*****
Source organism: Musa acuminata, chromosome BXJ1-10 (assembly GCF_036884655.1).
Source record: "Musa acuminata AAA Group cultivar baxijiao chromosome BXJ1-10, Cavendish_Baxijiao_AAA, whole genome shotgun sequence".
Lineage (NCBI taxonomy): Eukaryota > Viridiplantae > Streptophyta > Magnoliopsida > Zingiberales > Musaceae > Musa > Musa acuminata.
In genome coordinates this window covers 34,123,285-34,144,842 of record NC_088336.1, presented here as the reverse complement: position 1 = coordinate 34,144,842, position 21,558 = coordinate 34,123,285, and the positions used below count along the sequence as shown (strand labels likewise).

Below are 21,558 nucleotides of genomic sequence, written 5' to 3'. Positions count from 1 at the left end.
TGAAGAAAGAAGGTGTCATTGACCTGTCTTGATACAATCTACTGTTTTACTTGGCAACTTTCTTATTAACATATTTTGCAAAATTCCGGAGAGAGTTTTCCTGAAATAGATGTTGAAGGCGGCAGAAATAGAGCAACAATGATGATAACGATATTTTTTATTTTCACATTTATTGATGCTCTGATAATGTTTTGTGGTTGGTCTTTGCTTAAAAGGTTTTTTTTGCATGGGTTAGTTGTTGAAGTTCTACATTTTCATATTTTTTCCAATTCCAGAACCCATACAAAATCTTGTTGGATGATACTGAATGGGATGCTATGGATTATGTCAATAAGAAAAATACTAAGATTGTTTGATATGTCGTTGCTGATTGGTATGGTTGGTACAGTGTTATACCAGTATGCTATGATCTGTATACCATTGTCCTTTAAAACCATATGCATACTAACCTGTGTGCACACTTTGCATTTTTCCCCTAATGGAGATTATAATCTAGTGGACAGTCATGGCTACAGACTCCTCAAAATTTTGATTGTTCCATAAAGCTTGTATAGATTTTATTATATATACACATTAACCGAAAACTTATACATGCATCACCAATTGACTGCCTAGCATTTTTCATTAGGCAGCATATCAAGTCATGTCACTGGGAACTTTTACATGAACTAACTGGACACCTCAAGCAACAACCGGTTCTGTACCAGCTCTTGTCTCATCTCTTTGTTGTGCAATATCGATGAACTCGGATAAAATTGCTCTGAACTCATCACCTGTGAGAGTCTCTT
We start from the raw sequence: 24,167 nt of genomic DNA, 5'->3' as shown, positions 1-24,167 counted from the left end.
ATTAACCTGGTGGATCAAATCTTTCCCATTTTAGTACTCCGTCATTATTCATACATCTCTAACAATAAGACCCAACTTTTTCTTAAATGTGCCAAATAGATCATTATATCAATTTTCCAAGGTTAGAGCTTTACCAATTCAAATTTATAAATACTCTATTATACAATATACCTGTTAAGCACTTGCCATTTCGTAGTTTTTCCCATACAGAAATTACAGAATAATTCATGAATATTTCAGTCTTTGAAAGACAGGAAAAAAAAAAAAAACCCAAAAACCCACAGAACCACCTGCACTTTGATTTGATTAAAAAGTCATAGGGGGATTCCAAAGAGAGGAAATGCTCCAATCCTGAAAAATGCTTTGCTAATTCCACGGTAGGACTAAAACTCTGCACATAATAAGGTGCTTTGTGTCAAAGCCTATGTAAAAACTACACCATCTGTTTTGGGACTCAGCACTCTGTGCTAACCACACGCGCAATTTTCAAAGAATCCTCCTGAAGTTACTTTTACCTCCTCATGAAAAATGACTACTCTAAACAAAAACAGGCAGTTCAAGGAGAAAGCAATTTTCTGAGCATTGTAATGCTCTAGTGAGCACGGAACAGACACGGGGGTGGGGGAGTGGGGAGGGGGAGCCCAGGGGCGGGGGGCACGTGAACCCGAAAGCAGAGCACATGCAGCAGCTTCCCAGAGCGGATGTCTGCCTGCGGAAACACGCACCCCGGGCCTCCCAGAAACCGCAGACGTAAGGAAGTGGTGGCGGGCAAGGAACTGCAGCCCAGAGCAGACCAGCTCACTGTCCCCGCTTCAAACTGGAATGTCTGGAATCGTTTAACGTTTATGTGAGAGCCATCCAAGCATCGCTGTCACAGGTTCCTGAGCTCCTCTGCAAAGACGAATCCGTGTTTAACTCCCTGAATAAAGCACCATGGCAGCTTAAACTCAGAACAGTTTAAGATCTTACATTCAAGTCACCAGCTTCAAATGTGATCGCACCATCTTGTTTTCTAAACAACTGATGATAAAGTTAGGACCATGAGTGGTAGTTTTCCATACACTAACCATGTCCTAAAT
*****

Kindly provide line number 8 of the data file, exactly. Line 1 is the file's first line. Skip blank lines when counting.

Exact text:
ATTAACCTGGTGGATCAAATCTTTCCCATTTTAGTACTCCGTCATTATTCATACATCTCTAACAATAAGACCCAACTTTTTCTTAAATGTGCCAAATAGATCATTATATCAATTTTCCAAGGTTAGAGCTTTACCAATTCAAATTTATAAATACTCTATTATACAATATACCTGTTAAGCACTTGCCATTTCGTAGTTTTTCCCATACAGAAATTACAGAATAATTCATGAATATTTCAGTCTTTGAAAGACAGGAAAAAAAAAAAAAACCCAAAAACCCACAGAACCACCTGCACTTTGATTTGATTAAAAAGTCATAGGGGGATTCCAAAGAGAGGAAATGCTCCAATCCTGAAAAATGCTTTGCTAATTCCACGGTAGGACTAAAACTCTGCACATAATAAGGTGCTTTGTGTCAAAGCCTATGTAAAAACTACACCATCTGTTTTGGGACTCAGCACTCTGTGCTAACCACACGCGCAATTTTCAAAGAATCCTCCTGAAGTTACTTTTACCTCCTCATGAAAAATGACTACTCTAAACAAAAACAGGCAGTTCAAGGAGAAAGCAATTTTCTGAGCATTGTAATGCTCTAGTGAGCACGGAACAGACACGGGGGTGGGGGAGTGGGGAGGGGGAGCCCAGGGGCGGGGGGCACGTGAACCCGAAAGCAGAGCACATGCAGCAGCTTCCCAGAGCGGATGTCTGCCTGCGGAAACACGCACCCCGGGCCTCCCAGAAACCGCAGACGTAAGGAAGTGGTGGCGGGCAAGGAACTGCAGCCCAGAGCAGACCAGCTCACTGTCCCCGCTTCAAACTGGAATGTCTGGAATCGTTTAACGTTTATGTGAGAGCCATCCAAGCATCGCTGTCACAGGTTCCTGAGCTCCTCTGCAAAGACGAATCCGTGTTTAACTCCCTGAATAAAGCACCATGGCAGCTTAAACTCAGAACAGTTTAAGATCTTACATTCAAGTCACCAGCTTCAAATGTGATCGCACCATCTTGTTTTCTAAACAACTGATGATAAAGTTAGGACCATGAGTGGTAGTTTTCCATACACTAACCATGTCCTAAAT